JetBlue plants a seed with farm-to-tray-table concept
The Associated Press
NEW YORK — JetBlue Airways is trying to bring a little bit of country to the city — opening its own “farm” at New York’s John F. Kennedy International Airport.
The 24,000 square-foot space — less than half the size of a football field — outside JFK’s Terminal 5 is meant to educate travelers more than actually feed them. Although eventually JetBlue would like to serve items grown there in terminal restaurants and even make some blue potato Terra Chips that are served on flights.
One day, if the airport allows it, there might even be animals, such as bees and butterflies.
The goal is to try and teach people about farming and to improve the appearance of the terminal’s exterior.
“We know people like green space. It’s what they have at home. Why not put that at an airport if that’s what they love and want?” says Sophia Leonora Mendelsohn, the New York-based airline’s head of sustainability. “Your flying experience starts on the ground.”
Building a farm at an airport is not simple: It took JetBlue three years to get approval.
Airports are concerned about anything that would attract wildlife, especially birds. That means no growing tomatoes, corn, berries, seeds or sunflowers in its new garden. (The airline originally wanted to grow wheat and use it to make its own JetBlue JFK beer.)
So instead, JetBlue is focusing on potatoes, chives, basil, carrots and other plants deemed safe.
The airline expects to grow 1,000 potato plants, yielding more than 1,000 pounds of spuds every four to six months, along with an additional 1,100 plants such as mint, arugula, beets, garlic, onions and spinach.
The project is in partnership with GrowNYC, a nonprofit environmental group that focuses on improving New York City block by block. Students will be brought in from local schools to learn about gardening.
Some of the herbs and produce will be used by restaurants in JetBlue’s terminal, others will be donated to local food banks.
All of the plants are grown in plastic milk crates that are bolted together and then tied to hooks in the cement floor. The structure is designed to withstand 160 mph hurricane-force winds, another requirement of the airport’s operator, The Port Authority of New York and New Jersey.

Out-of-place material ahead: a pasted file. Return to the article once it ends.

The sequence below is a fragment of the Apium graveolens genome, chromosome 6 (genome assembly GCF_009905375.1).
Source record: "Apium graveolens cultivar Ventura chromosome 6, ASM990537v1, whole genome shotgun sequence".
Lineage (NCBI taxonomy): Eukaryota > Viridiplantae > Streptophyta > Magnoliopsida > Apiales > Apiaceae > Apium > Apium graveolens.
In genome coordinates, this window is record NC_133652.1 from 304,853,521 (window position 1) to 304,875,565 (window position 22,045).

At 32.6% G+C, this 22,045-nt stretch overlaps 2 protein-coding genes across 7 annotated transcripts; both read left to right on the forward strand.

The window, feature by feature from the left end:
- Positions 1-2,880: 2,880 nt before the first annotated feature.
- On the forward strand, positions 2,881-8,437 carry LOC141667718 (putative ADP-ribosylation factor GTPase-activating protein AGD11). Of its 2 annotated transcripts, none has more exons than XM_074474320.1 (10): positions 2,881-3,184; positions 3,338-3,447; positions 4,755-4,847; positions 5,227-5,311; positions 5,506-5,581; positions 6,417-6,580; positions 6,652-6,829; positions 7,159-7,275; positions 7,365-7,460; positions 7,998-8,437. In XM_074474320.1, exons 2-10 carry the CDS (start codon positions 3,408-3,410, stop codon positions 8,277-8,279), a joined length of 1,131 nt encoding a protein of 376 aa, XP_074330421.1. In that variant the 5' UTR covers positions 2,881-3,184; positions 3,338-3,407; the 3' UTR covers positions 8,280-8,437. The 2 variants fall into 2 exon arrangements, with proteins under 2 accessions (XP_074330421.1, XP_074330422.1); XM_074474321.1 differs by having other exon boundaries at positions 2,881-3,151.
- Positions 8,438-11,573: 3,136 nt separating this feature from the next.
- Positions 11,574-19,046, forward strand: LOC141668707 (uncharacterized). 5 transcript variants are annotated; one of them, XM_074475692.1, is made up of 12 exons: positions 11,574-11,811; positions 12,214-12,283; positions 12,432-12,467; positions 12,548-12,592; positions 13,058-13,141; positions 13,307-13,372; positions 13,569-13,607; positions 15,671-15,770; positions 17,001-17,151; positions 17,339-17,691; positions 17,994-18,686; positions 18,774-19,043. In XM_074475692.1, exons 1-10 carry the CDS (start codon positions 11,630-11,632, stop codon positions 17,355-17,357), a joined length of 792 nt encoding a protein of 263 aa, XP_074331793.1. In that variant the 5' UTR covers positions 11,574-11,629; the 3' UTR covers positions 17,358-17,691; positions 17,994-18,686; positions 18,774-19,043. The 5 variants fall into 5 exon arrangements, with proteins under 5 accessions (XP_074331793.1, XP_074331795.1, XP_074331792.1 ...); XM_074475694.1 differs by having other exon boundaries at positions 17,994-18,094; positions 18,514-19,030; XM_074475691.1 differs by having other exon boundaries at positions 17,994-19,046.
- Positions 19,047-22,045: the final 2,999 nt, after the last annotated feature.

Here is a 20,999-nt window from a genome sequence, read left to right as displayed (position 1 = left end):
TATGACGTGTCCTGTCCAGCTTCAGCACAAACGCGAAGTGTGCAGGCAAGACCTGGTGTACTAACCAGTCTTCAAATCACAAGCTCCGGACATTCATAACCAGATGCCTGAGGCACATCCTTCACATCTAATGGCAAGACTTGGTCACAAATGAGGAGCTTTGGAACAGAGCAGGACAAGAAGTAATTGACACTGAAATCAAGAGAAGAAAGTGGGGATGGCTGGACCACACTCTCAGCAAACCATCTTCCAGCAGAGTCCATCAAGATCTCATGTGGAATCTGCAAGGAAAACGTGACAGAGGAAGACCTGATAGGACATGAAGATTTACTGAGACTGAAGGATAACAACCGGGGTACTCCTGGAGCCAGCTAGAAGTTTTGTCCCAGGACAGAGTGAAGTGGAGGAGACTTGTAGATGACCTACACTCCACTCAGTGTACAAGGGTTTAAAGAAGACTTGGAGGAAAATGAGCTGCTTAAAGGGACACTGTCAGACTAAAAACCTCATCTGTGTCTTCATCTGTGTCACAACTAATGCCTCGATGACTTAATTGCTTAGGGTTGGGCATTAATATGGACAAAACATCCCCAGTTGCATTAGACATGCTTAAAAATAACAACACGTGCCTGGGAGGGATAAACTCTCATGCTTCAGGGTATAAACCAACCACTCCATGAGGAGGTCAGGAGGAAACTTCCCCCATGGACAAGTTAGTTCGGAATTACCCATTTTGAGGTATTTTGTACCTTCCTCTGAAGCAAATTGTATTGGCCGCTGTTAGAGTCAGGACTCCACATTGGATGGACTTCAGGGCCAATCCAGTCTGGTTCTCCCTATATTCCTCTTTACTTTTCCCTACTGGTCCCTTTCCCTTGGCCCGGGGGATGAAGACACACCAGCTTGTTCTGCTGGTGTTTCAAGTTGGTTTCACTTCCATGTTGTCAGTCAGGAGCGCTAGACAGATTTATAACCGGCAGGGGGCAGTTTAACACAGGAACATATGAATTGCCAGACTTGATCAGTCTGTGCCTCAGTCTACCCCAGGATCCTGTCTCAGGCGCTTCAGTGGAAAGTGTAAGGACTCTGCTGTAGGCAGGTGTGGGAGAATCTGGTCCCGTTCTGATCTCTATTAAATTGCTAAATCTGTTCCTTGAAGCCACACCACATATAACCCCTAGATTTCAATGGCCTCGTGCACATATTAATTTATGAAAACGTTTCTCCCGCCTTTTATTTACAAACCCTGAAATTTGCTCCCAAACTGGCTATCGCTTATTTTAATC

For its first few months, the farm will be closed to the public. Then in the spring, pending approval from various regulators, JetBlue hopes to have educational programs for local students. Eventually, the airline envisions allowing some of its fliers to sign up in advance for visits.
One of JetBlue’s sponsors in the project is Hain Celestial, which makes Terra Chips and other natural food brands including Arrowhead Mills, Earth’s Best, Health Valley and Walnut Acres.
Jared Simon, senior director of marketing for the company, says right now they are growing Adirondack blue potatoes at JFK to raise awareness of farming.
“Most people have probably not been to a potato farm,” Simon said. “It’s really about the education. There’s such a desire from consumers to connect what they are eating with where it is from.”
Eventually, the potatoes might be used to make the blue chips served on JetBlue flights, but not until the company figures out if the crop has the right amount of starch, sugar and moisture.
Terra Blues can be found on all JetBlue flights and have been the official snack of JetBlue Airways Corp. since the airline launched in February 2000. Last year, the airline handed out more than 5.7 million one-ounce bags of the chips.
It takes one to three potatoes to make each bag. There’s no way this tiny airport farm will ever supply enough potatoes. Maybe, if lucky, it will yield enough for less than 1 percent of demand. The majority will continue to come from a farm in Van Buren, Maine.
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